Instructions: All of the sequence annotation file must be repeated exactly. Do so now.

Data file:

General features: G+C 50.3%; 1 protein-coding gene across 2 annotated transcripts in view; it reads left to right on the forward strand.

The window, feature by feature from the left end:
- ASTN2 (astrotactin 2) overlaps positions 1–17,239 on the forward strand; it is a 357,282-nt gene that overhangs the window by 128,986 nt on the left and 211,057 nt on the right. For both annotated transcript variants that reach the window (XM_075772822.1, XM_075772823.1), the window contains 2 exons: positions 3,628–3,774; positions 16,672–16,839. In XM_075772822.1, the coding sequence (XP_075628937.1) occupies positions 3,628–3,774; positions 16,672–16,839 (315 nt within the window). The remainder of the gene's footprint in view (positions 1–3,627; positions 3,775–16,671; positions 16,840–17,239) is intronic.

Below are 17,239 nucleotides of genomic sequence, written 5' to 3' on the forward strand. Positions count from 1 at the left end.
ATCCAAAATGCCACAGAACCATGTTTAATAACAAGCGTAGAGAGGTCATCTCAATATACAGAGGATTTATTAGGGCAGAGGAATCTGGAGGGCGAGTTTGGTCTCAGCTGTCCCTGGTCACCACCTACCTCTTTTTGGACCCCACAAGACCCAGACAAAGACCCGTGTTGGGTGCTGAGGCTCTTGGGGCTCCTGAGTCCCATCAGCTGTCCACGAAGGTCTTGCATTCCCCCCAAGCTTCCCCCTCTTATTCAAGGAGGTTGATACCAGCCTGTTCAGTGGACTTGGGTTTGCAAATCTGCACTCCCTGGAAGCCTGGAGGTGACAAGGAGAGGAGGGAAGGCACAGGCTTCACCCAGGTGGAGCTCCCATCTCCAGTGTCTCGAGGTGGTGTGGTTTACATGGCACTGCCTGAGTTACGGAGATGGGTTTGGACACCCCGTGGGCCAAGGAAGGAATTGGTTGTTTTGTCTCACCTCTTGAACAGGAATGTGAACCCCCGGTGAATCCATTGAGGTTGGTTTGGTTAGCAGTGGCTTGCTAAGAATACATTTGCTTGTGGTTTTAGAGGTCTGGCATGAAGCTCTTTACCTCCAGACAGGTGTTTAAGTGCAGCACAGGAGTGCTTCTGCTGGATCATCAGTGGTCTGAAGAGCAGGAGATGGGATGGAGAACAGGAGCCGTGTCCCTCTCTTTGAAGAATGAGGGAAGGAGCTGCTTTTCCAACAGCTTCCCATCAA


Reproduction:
General features: G+C 50.3%; 1 protein-coding gene across 2 annotated transcripts in view; it reads left to right on the forward strand.

The window, feature by feature from the left end:
- ASTN2 (astrotactin 2) overlaps positions 1–17,239 on the forward strand; it is a 357,282-nt gene that overhangs the window by 128,986 nt on the left and 211,057 nt on the right. For both annotated transcript variants that reach the window (XM_075772822.1, XM_075772823.1), the window contains 2 exons: positions 3,628–3,774; positions 16,672–16,839. In XM_075772822.1, the coding sequence (XP_075628937.1) occupies positions 3,628–3,774; positions 16,672–16,839 (315 nt within the window). The remainder of the gene's footprint in view (positions 1–3,627; positions 3,775–16,671; positions 16,840–17,239) is intronic.

Below are 17,239 nucleotides of genomic sequence, written 5' to 3' on the forward strand. Positions count from 1 at the left end.
ATCCAAAATGCCACAGAACCATGTTTAATAACAAGCGTAGAGAGGTCATCTCAATATACAGAGGATTTATTAGGGCAGAGGAATCTGGAGGGCGAGTTTGGTCTCAGCTGTCCCTGGTCACCACCTACCTCTTTTTGGACCCCACAAGACCCAGACAAAGACCCGTGTTGGGTGCTGAGGCTCTTGGGGCTCCTGAGTCCCATCAGCTGTCCACGAAGGTCTTGCATTCCCCCCAAGCTTCCCCCTCTTATTCAAGGAGGTTGATACCAGCCTGTTCAGTGGACTTGGGTTTGCAAATCTGCACTCCCTGGAAGCCTGGAGGTGACAAGGAGAGGAGGGAAGGCACAGGCTTCACCCAGGTGGAGCTCCCATCTCCAGTGTCTCGAGGTGGTGTGGTTTACATGGCACTGCCTGAGTTACGGAGATGGGTTTGGACACCCCGTGGGCCAAGGAAGGAATTGGTTGTTTTGTCTCACCTCTTGAACAGGAATGTGAACCCCCGGTGAATCCATTGAGGTTGGTTTGGTTAGCAGTGGCTTGCTAAGAATACATTTGCTTGTGGTTTTAGAGGTCTGGCATGAAGCTCTTTACCTCCAGACAGGTGTTTAAGTGCAGCACAGGAGTGCTTCTGCTGGATCATCAGTGGTCTGAAGAGCAGGAGATGGGATGGAGAACAGGAGCCGTGTCCCTCTCTTTGAAGAATGAGGGAAGGAGCTGCTTTTCCAACAGCTTCCCATCAA